In any divorce, the distribution of marital property is almost inevitably a source of major conflict. That said, many people go into a divorce without understanding the process of equitable distribution, which is how marital property gets divided by the courts. Here are five things you should know about equitable distribution if you are getting a divorce, or planning on getting a divorce:
- Equitable distribution does not mean equal distribution
- It would be convenient if the process of equitable distribution just involved taking the total value of your marital property, splitting it in two, and making sure there was an equal amount of value on both sides. For better or worse, though, “equitable” distribution is about making sure the divide of property is fair, rather than equal. This may mean the property may be divided 60-40, 70-30, or sometimes with even more lopsided splits.
- Not all personal property is marital property
- When equitable distribution divides marital property, that is meant to distinguish marital property (the property shared between both spouses) and their individual, separate property (property only one spouse owns). This is often difficult to untangle, as many married people will commingle their personal property with their spouse’s property during marriage. Thus, a substantial part of the debate over division could simply include deciding what counts as part of the marital property to be divided.
- You might be surprised at what counts as property
- Marital property naturally includes obvious assets, such as bank accounts, cars, houses, and other physical items. However, it can also include “property” that is not yet yours, such as pensions or retirement benefits, depending on whether they have vested or not. In some cases, even more abstract types of property, such as a college degree or other certificate earned during the marriage, may qualify as marital property for the purposes of equitable distribution, although New York generally no longer recognizes educational degrees as marital property.
- Debt is also divided, along with assets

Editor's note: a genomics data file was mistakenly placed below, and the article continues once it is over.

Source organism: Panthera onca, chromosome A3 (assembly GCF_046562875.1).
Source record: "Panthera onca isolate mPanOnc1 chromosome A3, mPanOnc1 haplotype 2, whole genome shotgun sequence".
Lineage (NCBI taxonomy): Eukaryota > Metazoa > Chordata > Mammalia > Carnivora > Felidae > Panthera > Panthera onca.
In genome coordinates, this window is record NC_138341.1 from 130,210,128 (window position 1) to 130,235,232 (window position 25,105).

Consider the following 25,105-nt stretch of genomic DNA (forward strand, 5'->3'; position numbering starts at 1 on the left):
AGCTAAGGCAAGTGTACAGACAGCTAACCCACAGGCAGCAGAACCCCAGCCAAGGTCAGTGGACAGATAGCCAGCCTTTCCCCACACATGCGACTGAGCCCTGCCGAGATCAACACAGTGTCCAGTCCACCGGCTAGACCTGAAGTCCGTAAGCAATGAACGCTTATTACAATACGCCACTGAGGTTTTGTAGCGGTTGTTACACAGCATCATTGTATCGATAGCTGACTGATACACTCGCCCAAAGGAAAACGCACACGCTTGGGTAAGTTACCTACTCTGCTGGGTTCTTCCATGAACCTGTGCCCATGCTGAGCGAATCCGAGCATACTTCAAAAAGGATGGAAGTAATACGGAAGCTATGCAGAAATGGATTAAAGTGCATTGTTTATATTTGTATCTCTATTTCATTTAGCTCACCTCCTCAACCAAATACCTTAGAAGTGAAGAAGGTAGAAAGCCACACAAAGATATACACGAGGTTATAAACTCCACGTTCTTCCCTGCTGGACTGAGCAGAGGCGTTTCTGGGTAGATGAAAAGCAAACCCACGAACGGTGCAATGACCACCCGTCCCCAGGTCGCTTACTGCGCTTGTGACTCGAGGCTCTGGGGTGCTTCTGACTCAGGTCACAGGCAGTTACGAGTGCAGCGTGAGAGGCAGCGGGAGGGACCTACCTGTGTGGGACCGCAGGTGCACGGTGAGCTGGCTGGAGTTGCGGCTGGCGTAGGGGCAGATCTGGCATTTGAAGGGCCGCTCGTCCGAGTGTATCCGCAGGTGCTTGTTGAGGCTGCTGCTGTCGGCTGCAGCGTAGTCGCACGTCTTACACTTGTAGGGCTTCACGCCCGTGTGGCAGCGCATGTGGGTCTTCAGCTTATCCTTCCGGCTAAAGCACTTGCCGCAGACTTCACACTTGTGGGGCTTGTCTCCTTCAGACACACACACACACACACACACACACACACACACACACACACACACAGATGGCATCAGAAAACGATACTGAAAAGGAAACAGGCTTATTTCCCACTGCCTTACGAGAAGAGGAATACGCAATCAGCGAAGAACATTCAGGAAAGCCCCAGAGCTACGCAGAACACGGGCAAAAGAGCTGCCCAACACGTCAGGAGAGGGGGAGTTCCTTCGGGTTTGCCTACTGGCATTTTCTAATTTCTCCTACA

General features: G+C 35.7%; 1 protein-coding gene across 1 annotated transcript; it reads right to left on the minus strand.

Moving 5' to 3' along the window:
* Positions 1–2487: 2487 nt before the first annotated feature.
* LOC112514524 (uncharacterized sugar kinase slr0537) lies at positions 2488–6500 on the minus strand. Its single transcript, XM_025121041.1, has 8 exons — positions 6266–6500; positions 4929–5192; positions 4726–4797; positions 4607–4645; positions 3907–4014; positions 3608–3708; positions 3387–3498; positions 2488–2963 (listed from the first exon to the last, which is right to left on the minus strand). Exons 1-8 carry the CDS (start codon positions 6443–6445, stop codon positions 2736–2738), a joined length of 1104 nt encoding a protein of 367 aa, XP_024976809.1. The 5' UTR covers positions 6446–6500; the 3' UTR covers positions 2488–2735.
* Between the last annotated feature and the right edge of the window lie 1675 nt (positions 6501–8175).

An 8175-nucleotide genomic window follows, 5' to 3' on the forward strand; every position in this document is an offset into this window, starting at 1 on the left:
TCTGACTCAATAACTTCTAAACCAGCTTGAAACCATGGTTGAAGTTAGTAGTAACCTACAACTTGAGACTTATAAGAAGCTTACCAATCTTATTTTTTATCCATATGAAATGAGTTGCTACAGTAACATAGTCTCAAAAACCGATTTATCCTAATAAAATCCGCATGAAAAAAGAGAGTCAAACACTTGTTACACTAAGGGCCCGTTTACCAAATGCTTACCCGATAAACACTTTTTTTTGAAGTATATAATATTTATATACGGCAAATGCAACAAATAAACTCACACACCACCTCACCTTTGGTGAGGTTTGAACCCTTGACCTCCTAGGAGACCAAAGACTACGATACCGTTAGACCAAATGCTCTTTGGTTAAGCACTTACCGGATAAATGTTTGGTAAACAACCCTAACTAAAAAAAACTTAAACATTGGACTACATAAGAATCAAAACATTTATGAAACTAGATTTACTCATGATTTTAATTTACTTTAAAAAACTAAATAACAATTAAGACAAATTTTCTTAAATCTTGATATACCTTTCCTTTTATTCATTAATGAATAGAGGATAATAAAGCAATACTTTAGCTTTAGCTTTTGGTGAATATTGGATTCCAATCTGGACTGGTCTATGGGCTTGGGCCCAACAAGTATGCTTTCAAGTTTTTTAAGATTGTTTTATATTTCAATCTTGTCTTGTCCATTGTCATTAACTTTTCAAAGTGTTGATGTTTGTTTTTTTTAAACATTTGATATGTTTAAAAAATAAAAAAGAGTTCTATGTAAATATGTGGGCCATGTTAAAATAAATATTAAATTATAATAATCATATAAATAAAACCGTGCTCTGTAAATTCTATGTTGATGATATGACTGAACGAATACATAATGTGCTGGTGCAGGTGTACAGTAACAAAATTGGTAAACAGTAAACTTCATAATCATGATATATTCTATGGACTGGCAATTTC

- Unfortunately, debt is also a kind of property, and gets divided along with everything else. This can include mortgage debt, credit card debt, or any other loans or lines of credits you may have taken out during your marriage. Deciding who is responsible for what debt is also an important part of equitable distribution.
- Many factors are included in deciding what is “equitable”
- Deciding exactly what constitutes “equitable” distribution is not a straightforward process. A large number of factors are considered as part of the process, including: the income of both spouses, the length of the marriage, whether one spouse will lose health insurance due to the divorce, whether one or both spouses will be caring for minor children or other dependents, whether child support or spousal maintenance has been awarded, and more. Negotiating these issues is an important part of why you need an attorney knowledgeable in divorce law to help you navigate any potential hurdles that may arise.
If you are going through a divorce, or are planning to, an experienced attorney can help protect your finances and legal rights. Whether your divorce involves a situation with complex assets or few assets, an experienced matrimonial attorney can help ensure an outcome that protects your interests. The divorce lawyers at Blodnick, Fazio & Clark are skilled and experienced in representing clients in all aspects of matrimonial and family law. Call (516) 280-7105 or fill out our contact form to arrange a free consultation.